Escape with “My Life Next Door”

Check out this must-read boy next door romance: My Life Next Door by Huntley Fitzpatrick

Samantha remembers well the day that the Garrett family moved in next door to her mother’s perfectly maintained home. The large family with the messy yard full of toys, two loving parents, kids coming and going, and a new baby every three years is a constant irritation to Samantha’s own mother, who comments on them frequently and with great disdain. Samantha knows that the neighbors are forbidden, that her family doesn’t associated or approve of those kinds of people.

Samantha’s family consists of her mother, her slightly older sister, and her mother’s trust fund. Her father left before Samantha was born, and her mother has created a beautiful house, with the posh private school and exclusive country club filling out their family’s lifestyle. Her mother micro-manages her life, from her wardrobe to her school activities, making sure that her time is filled with worthy and productive events, and Samantha’s own best friend Nan is always trying harder to be more successful and accomplished.

To cope with all of that, Samantha has a secret habit of climbing out of her window and sitting on the roof and watching the Garrett family.  She has watched them for years, observed their interactions and the rhythm of their lives, wondered about them, even when she can barely tell them apart sometimes.

The summer after junior year, Sam’s sister has moved away for the summer in preparation for leaving for college, her mother is increasingly away from home as a state representative with a reelection campaign, and her mother’s campaign advisor seems to be interested in both romance and politics. Sam escapes up to the roof to get away, but she couldn’t be more surprised when someone climbs up the trellis to join her. Jase Garrett and his family are very different from what Sam has been imagining. As Sam gets to know the boy next door, the secrets pile up between the families,  until Sam will have to make a choice that will change everything.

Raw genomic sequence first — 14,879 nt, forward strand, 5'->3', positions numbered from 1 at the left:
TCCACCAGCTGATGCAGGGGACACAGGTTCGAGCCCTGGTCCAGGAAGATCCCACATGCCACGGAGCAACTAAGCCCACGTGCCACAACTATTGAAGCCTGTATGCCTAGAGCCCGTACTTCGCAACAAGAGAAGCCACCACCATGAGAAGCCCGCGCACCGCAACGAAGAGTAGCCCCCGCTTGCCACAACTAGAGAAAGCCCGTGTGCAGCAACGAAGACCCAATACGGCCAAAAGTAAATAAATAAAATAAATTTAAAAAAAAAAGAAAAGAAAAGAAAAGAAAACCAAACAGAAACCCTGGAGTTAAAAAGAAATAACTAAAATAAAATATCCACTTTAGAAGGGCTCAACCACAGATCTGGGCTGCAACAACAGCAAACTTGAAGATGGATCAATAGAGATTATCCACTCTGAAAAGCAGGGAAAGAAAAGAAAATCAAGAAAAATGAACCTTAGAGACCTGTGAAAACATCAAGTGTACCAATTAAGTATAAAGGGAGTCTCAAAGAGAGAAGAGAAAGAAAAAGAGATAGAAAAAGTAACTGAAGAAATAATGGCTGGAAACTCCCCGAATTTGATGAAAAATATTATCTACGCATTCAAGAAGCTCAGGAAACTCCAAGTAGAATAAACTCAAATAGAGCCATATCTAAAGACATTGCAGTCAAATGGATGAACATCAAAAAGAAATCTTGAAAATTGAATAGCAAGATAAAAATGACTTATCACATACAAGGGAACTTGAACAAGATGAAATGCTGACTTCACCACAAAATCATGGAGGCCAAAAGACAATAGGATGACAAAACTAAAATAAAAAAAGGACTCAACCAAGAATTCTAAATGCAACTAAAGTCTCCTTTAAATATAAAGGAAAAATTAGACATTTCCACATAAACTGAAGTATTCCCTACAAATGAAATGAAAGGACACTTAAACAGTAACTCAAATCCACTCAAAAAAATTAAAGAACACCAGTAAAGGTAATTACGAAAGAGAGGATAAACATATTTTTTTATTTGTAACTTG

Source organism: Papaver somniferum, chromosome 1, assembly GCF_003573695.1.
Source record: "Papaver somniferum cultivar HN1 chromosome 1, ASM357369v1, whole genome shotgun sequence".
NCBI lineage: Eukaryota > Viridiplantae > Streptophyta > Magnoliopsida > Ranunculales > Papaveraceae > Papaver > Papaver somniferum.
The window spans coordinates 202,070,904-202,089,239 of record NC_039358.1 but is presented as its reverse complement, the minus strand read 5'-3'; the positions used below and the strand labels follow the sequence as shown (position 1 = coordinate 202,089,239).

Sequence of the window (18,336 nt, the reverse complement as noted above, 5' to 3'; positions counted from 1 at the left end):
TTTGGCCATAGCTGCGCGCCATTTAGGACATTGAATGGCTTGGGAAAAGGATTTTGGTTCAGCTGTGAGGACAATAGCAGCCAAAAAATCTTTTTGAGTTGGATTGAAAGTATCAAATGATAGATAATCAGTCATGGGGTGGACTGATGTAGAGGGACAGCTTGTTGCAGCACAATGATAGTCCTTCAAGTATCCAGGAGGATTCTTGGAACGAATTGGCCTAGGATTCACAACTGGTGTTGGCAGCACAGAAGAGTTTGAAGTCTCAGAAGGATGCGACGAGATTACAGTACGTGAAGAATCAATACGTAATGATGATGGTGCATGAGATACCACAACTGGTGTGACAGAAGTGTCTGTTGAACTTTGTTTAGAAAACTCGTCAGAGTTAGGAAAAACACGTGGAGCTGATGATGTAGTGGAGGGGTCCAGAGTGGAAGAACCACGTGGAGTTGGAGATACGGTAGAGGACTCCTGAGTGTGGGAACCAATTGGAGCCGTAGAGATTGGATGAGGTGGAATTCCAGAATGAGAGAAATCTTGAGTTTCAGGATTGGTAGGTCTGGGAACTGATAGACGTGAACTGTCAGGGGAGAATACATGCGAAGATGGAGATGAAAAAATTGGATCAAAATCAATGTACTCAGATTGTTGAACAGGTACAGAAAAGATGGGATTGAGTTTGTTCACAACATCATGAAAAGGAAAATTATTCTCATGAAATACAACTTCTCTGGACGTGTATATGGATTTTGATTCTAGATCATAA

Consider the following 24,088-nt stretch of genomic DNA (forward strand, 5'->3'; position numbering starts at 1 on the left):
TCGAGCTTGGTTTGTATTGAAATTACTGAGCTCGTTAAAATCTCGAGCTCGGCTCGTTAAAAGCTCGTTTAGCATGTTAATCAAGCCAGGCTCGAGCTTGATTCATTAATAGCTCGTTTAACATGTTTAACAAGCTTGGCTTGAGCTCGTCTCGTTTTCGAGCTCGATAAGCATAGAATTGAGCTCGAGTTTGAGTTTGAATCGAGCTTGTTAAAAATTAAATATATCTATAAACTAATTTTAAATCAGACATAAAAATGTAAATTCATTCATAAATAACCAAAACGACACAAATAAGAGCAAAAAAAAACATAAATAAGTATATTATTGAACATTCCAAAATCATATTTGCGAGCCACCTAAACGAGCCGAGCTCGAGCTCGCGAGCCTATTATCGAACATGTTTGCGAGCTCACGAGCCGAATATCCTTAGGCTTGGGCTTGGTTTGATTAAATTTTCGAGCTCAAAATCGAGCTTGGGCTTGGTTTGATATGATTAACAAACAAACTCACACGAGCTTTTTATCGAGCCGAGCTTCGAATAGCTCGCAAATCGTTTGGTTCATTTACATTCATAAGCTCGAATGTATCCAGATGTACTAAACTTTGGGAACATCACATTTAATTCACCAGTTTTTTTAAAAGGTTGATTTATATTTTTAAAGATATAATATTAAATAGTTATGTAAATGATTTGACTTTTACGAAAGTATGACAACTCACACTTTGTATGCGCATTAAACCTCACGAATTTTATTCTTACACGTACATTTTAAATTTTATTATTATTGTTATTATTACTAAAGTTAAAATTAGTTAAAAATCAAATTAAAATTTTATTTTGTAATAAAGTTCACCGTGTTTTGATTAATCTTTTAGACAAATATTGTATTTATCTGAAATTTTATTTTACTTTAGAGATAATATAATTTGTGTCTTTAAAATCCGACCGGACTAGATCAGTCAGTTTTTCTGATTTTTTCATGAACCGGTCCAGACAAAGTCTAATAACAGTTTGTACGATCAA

I really loved this book, and I think I will remember the characters for a while, probably wondering how they are doing. I don’t often rush to an author’s website these days hoping that there is a sequel in the works (there is not, that I saw), but I didn’t want my time with these families to end. Coming of age stories are always relevant because we are all making choices every day that determine who we are and who we become. Somehow this book that I completely anticipated being a fluffy teen romance has left me mulling over the commitments that we each have to other human beings, the choices that people make, morally, personally, romantically, whether about work, or a job, or family, or a friend, a dream for the future.

Lissa Staley

Lissa Staley helps people use the library. She is a Book Evangelist, Health Information Librarian, Arts & Crafts Librarian, Trivia Emcee, Classics Made Modern book group leader, and frequent library customer, especially with her children. She reads a new book every few days, but recently loved Adorkable by Sarra Manning, Fortunately the Milk by Neil Gaiman and Tin Star by Cecil Castellucchi.